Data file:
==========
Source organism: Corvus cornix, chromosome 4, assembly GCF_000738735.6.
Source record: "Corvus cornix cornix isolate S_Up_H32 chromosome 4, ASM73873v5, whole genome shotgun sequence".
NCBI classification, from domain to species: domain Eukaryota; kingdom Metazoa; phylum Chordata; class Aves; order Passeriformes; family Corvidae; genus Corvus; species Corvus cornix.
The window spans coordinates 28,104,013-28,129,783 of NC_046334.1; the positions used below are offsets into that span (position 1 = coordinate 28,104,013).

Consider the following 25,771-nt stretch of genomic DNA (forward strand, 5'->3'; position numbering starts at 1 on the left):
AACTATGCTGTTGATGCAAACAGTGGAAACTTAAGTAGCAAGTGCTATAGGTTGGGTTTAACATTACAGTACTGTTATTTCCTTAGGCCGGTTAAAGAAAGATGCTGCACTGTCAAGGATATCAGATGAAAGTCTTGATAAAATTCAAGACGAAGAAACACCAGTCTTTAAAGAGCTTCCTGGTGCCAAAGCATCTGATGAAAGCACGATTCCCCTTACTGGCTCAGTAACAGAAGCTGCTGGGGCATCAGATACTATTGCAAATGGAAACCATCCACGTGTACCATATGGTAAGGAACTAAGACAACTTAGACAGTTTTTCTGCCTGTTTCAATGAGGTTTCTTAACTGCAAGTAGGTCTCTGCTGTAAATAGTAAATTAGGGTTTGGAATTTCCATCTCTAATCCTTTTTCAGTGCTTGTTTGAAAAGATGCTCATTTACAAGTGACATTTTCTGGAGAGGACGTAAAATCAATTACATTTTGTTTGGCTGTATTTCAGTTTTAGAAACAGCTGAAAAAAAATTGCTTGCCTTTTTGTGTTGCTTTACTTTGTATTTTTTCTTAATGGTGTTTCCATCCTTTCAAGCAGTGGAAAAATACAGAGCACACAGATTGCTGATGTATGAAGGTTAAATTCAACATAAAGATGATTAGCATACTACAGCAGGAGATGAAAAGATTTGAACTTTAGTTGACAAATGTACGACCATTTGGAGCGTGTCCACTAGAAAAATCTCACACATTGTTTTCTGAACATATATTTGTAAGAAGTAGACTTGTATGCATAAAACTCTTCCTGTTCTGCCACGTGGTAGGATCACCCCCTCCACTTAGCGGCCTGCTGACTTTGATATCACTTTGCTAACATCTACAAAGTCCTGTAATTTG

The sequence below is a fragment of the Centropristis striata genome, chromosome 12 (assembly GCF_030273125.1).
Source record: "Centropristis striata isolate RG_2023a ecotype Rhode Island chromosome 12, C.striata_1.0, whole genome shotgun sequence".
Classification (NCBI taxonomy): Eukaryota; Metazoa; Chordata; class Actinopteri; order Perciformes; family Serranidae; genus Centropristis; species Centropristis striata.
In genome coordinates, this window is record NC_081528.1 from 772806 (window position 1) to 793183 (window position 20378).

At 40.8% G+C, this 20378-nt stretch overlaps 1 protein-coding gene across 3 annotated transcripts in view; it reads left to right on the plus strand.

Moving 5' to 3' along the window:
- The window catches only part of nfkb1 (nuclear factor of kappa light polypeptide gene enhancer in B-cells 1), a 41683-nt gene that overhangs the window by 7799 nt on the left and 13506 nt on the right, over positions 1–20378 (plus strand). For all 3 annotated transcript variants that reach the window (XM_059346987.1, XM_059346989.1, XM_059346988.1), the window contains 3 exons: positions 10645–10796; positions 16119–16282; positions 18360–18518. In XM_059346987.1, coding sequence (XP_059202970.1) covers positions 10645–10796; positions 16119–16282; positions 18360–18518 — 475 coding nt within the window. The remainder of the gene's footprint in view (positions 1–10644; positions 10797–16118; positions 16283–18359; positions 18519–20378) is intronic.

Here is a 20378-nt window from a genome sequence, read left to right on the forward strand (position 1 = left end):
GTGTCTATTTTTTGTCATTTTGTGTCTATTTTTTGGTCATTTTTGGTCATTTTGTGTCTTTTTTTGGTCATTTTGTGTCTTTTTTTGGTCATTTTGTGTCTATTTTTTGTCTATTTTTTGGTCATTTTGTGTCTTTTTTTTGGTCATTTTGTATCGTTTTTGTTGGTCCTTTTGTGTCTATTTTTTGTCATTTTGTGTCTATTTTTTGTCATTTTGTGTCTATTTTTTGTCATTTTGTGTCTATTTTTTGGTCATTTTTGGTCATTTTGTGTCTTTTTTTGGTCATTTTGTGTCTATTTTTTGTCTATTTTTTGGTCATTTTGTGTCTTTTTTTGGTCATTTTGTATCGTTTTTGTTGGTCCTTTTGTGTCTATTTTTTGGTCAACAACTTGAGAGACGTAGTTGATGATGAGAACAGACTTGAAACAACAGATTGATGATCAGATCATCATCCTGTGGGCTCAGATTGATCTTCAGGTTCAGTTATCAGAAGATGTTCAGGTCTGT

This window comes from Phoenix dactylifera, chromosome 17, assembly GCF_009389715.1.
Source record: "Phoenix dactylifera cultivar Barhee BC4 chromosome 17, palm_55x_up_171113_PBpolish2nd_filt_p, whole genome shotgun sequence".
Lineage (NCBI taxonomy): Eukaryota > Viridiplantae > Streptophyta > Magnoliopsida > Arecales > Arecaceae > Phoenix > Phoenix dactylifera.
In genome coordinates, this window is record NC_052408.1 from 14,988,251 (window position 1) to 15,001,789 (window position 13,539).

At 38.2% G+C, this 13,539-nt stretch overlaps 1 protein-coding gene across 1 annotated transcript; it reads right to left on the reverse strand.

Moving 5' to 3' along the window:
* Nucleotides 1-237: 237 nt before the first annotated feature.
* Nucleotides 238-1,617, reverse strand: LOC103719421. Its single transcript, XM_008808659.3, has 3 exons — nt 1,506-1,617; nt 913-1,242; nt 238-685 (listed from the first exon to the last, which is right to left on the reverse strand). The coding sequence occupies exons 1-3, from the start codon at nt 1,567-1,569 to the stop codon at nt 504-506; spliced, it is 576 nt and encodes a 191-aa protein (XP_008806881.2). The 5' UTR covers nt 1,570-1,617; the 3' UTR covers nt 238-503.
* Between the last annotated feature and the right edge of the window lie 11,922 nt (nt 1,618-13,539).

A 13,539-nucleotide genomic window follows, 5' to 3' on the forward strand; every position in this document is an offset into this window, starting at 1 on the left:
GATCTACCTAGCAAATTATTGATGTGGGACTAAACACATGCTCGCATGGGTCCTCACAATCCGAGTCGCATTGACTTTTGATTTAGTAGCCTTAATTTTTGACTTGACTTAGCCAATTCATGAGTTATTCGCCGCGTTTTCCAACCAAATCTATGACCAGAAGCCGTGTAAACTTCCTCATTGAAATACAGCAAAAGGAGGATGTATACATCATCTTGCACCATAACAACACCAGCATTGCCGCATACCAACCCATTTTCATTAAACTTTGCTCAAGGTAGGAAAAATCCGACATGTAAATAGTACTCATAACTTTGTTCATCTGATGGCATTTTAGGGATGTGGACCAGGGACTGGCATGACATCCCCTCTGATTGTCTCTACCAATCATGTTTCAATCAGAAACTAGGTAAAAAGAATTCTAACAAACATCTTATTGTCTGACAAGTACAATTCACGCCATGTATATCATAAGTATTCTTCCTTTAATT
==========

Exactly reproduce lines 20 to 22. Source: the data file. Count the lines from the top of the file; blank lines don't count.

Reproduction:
At 38.2% G+C, this 13,539-nt stretch overlaps 1 protein-coding gene across 1 annotated transcript; it reads right to left on the reverse strand.

Moving 5' to 3' along the window:
* Nucleotides 1-237: 237 nt before the first annotated feature.